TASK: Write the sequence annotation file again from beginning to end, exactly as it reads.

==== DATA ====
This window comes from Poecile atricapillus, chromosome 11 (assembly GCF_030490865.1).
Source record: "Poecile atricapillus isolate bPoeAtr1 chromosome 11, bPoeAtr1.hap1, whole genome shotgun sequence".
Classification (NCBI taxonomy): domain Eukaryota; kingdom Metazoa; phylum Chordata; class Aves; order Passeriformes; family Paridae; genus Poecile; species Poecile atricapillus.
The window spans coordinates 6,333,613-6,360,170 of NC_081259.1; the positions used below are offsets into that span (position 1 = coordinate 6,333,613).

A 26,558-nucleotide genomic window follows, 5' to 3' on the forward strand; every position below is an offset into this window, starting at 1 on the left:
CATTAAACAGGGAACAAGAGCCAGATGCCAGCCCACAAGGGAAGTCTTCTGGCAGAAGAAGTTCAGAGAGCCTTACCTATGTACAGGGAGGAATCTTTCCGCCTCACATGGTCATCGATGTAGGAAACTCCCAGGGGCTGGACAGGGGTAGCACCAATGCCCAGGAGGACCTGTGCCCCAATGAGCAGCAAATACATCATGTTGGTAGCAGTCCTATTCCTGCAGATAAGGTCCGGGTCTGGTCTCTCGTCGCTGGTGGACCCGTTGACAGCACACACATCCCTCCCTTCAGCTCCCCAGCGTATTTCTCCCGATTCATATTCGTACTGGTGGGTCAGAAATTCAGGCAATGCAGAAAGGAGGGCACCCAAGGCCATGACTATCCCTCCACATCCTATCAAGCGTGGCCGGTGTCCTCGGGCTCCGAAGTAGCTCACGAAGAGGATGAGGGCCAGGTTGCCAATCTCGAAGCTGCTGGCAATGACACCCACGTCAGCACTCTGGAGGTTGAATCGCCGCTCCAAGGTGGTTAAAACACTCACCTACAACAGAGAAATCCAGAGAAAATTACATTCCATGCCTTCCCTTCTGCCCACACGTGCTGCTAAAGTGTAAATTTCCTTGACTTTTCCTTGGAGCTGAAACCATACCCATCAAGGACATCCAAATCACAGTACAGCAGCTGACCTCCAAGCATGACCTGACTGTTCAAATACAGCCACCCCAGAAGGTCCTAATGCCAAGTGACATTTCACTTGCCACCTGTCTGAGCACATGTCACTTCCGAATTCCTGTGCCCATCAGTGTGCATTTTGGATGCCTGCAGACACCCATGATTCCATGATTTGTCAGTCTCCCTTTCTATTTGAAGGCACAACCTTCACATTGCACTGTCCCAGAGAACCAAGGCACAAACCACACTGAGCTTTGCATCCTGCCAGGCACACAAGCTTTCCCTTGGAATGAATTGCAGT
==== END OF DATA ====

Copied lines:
This window comes from Poecile atricapillus, chromosome 11 (assembly GCF_030490865.1).
Source record: "Poecile atricapillus isolate bPoeAtr1 chromosome 11, bPoeAtr1.hap1, whole genome shotgun sequence".
Classification (NCBI taxonomy): domain Eukaryota; kingdom Metazoa; phylum Chordata; class Aves; order Passeriformes; family Paridae; genus Poecile; species Poecile atricapillus.
The window spans coordinates 6,333,613-6,360,170 of NC_081259.1; the positions used below are offsets into that span (position 1 = coordinate 6,333,613).

A 26,558-nucleotide genomic window follows, 5' to 3' on the forward strand; every position below is an offset into this window, starting at 1 on the left:
CATTAAACAGGGAACAAGAGCCAGATGCCAGCCCACAAGGGAAGTCTTCTGGCAGAAGAAGTTCAGAGAGCCTTACCTATGTACAGGGAGGAATCTTTCCGCCTCACATGGTCATCGATGTAGGAAACTCCCAGGGGCTGGACAGGGGTAGCACCAATGCCCAGGAGGACCTGTGCCCCAATGAGCAGCAAATACATCATGTTGGTAGCAGTCCTATTCCTGCAGATAAGGTCCGGGTCTGGTCTCTCGTCGCTGGTGGACCCGTTGACAGCACACACATCCCTCCCTTCAGCTCCCCAGCGTATTTCTCCCGATTCATATTCGTACTGGTGGGTCAGAAATTCAGGCAATGCAGAAAGGAGGGCACCCAAGGCCATGACTATCCCTCCACATCCTATCAAGCGTGGCCGGTGTCCTCGGGCTCCGAAGTAGCTCACGAAGAGGATGAGGGCCAGGTTGCCAATCTCGAAGCTGCTGGCAATGACACCCACGTCAGCACTCTGGAGGTTGAATCGCCGCTCCAAGGTGGTTAAAACACTCACCTACAACAGAGAAATCCAGAGAAAATTACATTCCATGCCTTCCCTTCTGCCCACACGTGCTGCTAAAGTGTAAATTTCCTTGACTTTTCCTTGGAGCTGAAACCATACCCATCAAGGACATCCAAATCACAGTACAGCAGCTGACCTCCAAGCATGACCTGACTGTTCAAATACAGCCACCCCAGAAGGTCCTAATGCCAAGTGACATTTCACTTGCCACCTGTCTGAGCACATGTCACTTCCGAATTCCTGTGCCCATCAGTGTGCATTTTGGATGCCTGCAGACACCCATGATTCCATGATTTGTCAGTCTCCCTTTCTATTTGAAGGCACAACCTTCACATTGCACTGTCCCAGAGAACCAAGGCACAAACCACACTGAGCTTTGCATCCTGCCAGGCACACAAGCTTTCCCTTGGAATGAATTGCAGT